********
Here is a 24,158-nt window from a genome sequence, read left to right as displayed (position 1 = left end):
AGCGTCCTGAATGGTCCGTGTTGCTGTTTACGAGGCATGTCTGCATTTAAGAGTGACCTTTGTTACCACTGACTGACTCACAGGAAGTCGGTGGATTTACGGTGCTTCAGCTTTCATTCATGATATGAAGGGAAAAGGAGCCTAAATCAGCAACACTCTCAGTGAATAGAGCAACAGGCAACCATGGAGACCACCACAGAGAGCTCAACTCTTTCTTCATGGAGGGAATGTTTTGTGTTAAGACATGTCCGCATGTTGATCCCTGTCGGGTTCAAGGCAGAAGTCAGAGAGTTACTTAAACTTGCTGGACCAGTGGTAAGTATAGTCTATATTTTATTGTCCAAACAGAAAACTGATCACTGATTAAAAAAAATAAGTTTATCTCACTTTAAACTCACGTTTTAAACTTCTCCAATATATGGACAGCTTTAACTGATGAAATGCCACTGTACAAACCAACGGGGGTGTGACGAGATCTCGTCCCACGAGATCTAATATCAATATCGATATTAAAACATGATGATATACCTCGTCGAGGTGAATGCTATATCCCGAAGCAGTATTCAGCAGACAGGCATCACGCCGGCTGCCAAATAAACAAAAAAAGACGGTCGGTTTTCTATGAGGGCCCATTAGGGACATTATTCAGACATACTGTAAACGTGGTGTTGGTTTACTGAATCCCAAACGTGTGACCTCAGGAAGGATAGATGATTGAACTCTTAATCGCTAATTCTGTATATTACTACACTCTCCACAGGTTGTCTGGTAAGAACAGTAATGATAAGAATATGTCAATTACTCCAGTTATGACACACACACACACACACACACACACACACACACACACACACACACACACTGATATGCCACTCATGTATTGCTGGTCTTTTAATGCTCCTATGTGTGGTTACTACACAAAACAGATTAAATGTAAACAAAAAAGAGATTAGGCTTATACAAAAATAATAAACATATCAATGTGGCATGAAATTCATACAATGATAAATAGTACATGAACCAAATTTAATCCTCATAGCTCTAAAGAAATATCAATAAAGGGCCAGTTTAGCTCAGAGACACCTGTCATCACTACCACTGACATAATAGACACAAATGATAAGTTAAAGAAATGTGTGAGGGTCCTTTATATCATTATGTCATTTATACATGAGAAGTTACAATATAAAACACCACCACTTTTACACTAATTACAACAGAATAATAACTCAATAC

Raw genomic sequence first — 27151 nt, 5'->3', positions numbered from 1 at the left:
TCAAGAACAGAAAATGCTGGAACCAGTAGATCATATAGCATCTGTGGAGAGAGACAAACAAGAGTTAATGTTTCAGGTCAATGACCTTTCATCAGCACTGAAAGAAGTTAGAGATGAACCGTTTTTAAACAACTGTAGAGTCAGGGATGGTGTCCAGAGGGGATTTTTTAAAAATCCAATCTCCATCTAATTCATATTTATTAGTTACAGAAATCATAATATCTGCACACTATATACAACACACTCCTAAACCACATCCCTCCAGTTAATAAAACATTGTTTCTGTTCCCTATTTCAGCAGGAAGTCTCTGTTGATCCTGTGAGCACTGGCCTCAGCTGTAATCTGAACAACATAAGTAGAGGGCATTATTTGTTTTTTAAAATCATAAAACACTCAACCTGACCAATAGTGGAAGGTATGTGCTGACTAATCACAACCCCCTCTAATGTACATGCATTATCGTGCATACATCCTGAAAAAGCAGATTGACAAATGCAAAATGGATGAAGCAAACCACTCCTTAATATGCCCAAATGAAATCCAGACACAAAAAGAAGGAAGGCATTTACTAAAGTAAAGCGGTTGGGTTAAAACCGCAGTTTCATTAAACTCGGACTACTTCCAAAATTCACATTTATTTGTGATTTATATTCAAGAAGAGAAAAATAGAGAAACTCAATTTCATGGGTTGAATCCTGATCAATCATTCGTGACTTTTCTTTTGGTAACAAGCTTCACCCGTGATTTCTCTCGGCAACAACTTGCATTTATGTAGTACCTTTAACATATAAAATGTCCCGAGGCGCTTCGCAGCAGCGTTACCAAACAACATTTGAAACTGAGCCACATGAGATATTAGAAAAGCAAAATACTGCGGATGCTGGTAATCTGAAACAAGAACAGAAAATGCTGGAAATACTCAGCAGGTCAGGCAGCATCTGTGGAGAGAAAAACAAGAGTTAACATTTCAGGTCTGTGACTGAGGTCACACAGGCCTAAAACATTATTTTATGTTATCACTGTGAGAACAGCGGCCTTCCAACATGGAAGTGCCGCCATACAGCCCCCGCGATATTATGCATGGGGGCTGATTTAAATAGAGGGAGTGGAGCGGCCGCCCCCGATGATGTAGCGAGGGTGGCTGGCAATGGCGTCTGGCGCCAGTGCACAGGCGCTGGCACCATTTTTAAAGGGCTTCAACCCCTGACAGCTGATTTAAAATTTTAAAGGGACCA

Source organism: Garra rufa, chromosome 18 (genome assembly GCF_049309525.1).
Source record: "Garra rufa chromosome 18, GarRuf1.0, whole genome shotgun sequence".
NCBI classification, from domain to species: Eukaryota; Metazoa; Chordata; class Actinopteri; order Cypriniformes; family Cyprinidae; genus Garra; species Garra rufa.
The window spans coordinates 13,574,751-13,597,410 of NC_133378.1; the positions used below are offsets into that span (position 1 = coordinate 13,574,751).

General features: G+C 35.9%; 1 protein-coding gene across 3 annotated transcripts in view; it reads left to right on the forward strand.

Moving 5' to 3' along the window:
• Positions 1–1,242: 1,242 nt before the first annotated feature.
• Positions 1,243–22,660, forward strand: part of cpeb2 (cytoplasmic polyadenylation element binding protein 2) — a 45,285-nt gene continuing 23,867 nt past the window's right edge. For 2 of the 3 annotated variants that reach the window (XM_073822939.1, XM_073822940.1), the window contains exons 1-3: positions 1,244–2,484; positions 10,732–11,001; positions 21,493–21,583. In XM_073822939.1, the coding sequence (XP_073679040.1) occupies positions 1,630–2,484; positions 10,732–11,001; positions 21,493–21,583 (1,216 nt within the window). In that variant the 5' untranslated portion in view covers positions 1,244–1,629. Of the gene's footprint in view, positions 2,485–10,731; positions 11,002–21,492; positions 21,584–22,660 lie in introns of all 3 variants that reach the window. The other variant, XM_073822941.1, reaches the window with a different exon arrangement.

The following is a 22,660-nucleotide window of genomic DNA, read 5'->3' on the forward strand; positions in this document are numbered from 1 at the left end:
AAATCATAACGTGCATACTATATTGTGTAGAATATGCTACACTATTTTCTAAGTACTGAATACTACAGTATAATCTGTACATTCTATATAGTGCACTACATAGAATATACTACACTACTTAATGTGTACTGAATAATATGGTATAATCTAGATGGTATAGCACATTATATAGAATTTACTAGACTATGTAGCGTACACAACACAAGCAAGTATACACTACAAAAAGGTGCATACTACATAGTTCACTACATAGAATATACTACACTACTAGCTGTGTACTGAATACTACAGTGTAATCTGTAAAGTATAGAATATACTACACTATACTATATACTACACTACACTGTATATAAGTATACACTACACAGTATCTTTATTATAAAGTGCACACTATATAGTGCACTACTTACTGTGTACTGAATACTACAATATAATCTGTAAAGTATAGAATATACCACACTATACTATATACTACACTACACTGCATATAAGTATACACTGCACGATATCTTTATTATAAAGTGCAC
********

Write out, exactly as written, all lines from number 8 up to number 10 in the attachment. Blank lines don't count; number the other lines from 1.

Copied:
The window spans coordinates 13,574,751-13,597,410 of NC_133378.1; the positions used below are offsets into that span (position 1 = coordinate 13,574,751).

General features: G+C 35.9%; 1 protein-coding gene across 3 annotated transcripts in view; it reads left to right on the forward strand.

Moving 5' to 3' along the window: